Beyond Baby Talk in Zambia; the story of 10-month-old Moses
One family in Eastern Province on the impact of parenting classes.
When Stella and Ponsilio Phiri were expecting their fifth child last year, there was an added excitement – the community had just heard about a new early childhood development (ECD) hub (Mphala) in nearby Kholowa.
Filled with curiosity, the couple decided to attend together. And despite their experience with four previous children, they found themselves hearing about parenting skills and tips that were completely new to them.
Stella tells us: “I joined the ECD playful parenting programme when I was expecting my fifth child Moses, who is 10 months old now. Long ago we did not really know how to play with children. Child handling was only seen as feeding and ensuring that the child is clean.”
Stella became a regular at the trainings, and Ponsilio also frequently tagged along.
“From the playful parenting lessons, I learned the importance of communicating with a child even before birth,” said Stella. “I put the lessons into practice by touching my belly and talking to the baby. From that, I would get responses from the baby kicking showing that indeed he heard.”
As we speak, baby Moses stirs and Stella softly picks him up from the reed mat where he was playing and places him on her lap as she cuddles him to sleep. Father Ponsilio, close by, carries on sharing their experiences.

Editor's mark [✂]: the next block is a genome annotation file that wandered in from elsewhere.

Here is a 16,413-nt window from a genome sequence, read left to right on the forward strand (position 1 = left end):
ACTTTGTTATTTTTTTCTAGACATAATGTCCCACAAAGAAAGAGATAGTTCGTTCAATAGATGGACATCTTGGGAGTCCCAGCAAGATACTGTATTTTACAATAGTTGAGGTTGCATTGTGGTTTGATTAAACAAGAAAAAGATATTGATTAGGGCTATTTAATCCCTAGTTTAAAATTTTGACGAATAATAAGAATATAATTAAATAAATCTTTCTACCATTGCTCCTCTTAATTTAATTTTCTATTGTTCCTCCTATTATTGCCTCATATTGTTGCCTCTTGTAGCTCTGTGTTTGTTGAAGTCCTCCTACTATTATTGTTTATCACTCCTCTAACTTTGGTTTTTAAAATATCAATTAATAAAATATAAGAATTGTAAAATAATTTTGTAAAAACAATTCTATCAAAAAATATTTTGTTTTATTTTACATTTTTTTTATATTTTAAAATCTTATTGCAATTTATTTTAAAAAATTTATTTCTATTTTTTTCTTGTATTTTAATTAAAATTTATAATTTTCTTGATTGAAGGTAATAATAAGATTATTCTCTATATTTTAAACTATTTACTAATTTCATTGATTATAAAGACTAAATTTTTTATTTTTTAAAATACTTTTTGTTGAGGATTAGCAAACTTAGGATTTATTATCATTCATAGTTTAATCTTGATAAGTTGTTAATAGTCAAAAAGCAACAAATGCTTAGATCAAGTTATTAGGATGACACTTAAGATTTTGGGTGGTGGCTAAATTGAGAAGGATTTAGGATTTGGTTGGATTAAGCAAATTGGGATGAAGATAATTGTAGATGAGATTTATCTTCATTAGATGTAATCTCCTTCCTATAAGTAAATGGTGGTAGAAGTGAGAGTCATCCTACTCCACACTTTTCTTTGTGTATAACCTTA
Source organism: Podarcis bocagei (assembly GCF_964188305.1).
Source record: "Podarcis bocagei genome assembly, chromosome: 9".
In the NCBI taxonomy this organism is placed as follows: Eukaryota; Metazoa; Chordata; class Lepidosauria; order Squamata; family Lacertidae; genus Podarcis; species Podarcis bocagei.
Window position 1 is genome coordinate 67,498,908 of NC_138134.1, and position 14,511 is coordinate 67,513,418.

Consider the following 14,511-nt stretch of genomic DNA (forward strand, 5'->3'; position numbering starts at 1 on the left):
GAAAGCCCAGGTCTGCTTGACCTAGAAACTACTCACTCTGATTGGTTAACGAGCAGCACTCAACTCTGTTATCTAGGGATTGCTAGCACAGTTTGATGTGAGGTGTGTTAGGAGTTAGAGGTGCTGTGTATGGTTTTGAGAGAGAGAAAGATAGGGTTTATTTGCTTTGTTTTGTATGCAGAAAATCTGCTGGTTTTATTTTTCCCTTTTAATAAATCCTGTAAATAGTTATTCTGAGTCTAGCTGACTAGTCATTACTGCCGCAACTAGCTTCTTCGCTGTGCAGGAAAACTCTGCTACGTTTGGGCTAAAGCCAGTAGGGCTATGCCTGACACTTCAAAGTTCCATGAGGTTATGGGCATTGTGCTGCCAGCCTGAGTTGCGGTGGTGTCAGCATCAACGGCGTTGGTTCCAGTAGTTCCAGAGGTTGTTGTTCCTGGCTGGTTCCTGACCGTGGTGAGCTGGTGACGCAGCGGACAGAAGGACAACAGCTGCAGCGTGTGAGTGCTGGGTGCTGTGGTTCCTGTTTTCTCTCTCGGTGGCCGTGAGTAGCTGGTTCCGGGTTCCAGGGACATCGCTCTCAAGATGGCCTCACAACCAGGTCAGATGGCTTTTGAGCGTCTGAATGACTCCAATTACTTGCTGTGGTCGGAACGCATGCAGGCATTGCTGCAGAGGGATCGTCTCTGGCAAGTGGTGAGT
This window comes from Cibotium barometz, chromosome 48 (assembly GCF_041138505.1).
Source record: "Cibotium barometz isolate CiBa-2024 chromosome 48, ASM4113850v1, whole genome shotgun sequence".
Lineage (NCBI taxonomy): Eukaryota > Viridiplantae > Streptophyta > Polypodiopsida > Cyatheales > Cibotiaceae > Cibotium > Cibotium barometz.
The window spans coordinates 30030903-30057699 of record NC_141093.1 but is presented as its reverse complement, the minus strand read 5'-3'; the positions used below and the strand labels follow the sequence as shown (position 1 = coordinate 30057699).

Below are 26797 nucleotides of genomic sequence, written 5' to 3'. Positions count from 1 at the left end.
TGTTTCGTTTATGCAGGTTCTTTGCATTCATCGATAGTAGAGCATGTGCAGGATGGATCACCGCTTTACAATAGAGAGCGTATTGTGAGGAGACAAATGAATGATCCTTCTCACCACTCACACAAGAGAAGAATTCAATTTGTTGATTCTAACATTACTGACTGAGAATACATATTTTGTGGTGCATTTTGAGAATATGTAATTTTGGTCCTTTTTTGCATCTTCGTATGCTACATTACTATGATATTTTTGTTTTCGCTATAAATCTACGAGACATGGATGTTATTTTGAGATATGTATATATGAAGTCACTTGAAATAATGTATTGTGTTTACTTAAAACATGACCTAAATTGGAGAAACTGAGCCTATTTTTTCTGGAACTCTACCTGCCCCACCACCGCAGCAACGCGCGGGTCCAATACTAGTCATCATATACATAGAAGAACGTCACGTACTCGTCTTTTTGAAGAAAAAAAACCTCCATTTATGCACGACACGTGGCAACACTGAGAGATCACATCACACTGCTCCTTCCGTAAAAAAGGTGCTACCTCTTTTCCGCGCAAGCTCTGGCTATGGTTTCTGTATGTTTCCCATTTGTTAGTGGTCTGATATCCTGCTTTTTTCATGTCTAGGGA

“We fathers normally do not pay particular attention to a child’s behaviour,” he said. “Being gentle and calm towards a child makes communication way easier. I would talk to Moses before his birth and I noticed every time I put my hand on his mother’s belly and spoke, he kicked!”
Putting Moses in his father’s arms, Stella explains how over the past year she has developed ways of understanding what Moses needs.
“When Moses wants to play, he refuses to be carried or held. If he is on my back Moses starts to kick trying to get down. Also, as he starts to cry while holding to his eyes then I know he wants to sleep.”
“Unfortunately, due to the COVID-19 we no longer meet for trainings,” says Stella. “This makes us feel that we are missing out on further lessons.”
Playful parenting training in Eastern Province, which is funded by the LEGO Foundation through UNICEF, has so far reached 1,162 households. 140 community-based volunteers in six zones regularly visit the households to check on parents and encourage them to keep applying the playful parenting tips they picked up at the hub.
Mr Phiri jumps in: “I would recommend male caregivers learn about playful parenting, and not just mothers. Skills learned are not only applied to Moses, but the other four siblings based on their ages and it has made us better parents and strengthened our relationship with all our children.”